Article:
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SKILL AND REGULATION

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Casino operators and slot manufacturers launch a battle against unregulated slot machines

By Frank Legato

 

I’ve written in this space about the new “skill-influenced” gaming machines that are beginning to appear in casinos, but the casino gaming industry is currently battling the spread of a different kind of game purporting to be “skill games.”

The Association of Gaming Equipment Manufacturers (AGEM), the association representing slot manufacturers, and the American Gaming Association (AGA), the national lobbying arm of the casino industry, have launched an educational campaign directed at state legislators and law enforcement officials in an effort to halt the spread of unregulated gaming machines in several states. Their operators claim they are “skill games,” and therefore don’t have to be licensed as slot machines by the state gaming authorities.

The “skill” feature on these machines is dubious at best. One AGEM official told me the “skill” on the “Pennsylvania Skill” games constitutes using your brain when you see one reel result to determine whether or not you want to wager on the next spin. Others use the “skill stop” feature, in which two reels spin and you decide when to stop the third reel—which may be valid in a North Carolina casino, but a lot of these games give the player the option to bypass the skill feature. Their developers claim they are legal simply because the option to use skill is available.

Skill or not, the machines are illegal, or soon will be, thanks to legislators in states like Virginia who recently passed a bill to specifically outlaw the skill slots that are pervasive in that state, which is expected to legalize real casinos before too long.

The worst part of the trend is where these machines are popping up—laundromats, gas stations, convenience stores and other locations where they are available to play by anyone—even children. And make no mistake: They may say they’re amusement games, but if you play them, you can’t tell the games from a real slot machine. And while you may turn in a printed ticket after your session, you’re still getting a cash payout.

Any way you slice it, these are slot machines, and they’re popping up everywhere in several states.

You may see them at your local laundromat. But don’t play them. And I’m not just saying that because I’m associated with the gaming industry. I wouldn’t trust these games. Casino slot machines go through rigorous testing to make sure they are fair to the player. The stated payback percentages must be verified through millions of simulated spins, and regulators in each jurisdiction verify that all wins in every game’s program are available to the player.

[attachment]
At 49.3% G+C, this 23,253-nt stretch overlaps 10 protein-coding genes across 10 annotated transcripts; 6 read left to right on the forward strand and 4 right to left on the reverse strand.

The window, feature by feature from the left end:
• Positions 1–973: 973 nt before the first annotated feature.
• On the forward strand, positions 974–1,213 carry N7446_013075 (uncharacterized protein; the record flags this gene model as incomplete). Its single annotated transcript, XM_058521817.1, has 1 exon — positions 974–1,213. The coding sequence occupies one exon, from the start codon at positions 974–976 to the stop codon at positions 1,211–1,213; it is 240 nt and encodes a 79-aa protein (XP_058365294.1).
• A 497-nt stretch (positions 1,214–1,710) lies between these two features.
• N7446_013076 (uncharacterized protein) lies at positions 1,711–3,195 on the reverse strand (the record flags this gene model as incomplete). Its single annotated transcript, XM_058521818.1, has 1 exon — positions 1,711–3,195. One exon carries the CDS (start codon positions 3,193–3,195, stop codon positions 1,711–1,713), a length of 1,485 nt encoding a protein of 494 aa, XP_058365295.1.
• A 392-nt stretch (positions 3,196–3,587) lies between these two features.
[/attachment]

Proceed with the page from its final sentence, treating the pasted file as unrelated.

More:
The casinos they are in have problem gambling prevention programs, many through self-exclusion programs and risk-minimization that is automatic, thanks to advancing technology.

The operators of legitimate slot machines must undergo the most strict background and licensing requirements that exist in any business. Convicted felons or people with ties to organized crime do not get a license to operate slot machines. All the casinos have to demonstrate compliance with strict federal anti-money laundering regulations.

These “skill games” have no such consumer protections. The manager of your local gas station or laundromat offers no assurance that he or she is honest, and has not demonstrated that his operation is not vulnerable to money laundering from some drug cartel.

Most of all, you have no way of knowing you’re getting a fair shake if you play these machines.

The casino operators hate the spread of these machines, because they have all gone through the above scrutiny and paid millions for their licenses, not to mention forking over up a hefty portion—70 percent or more in states like Rhode Island—of their revenues to the state. The gas station owner down the street just buys the machines and puts them out. In Pennsylvania, there are even gas stations throwing up unregulated gaming machine parlors.

“The spread of these machines represents a serious threat to the overall regulated market that has invested billions in infrastructure while also creating thousands of jobs and substantial tax benefits in the communities they serve,” said AGEM Executive Director Marcus Prater in a press statement. “Moreover, unregulated machines prey on confused players who see slot machine symbols and think they’re getting a fair chance when they absolutely are not.”

“Stamping out the illegal market that threatens the safety of consumers will always be one of the gaming industry’s highest priorities,” added Bill Miller, president and CEO of the American Gaming Association. “We are proud to work with the Association of Gaming Equipment Manufacturers and our fellow industry partners to combat the spread of illegal machines.”

Bottom line: If you want to play slot machines, go to your local casino. It’s the only way to be sure you’re getting a fair shake and value for your wagering dollar.

 

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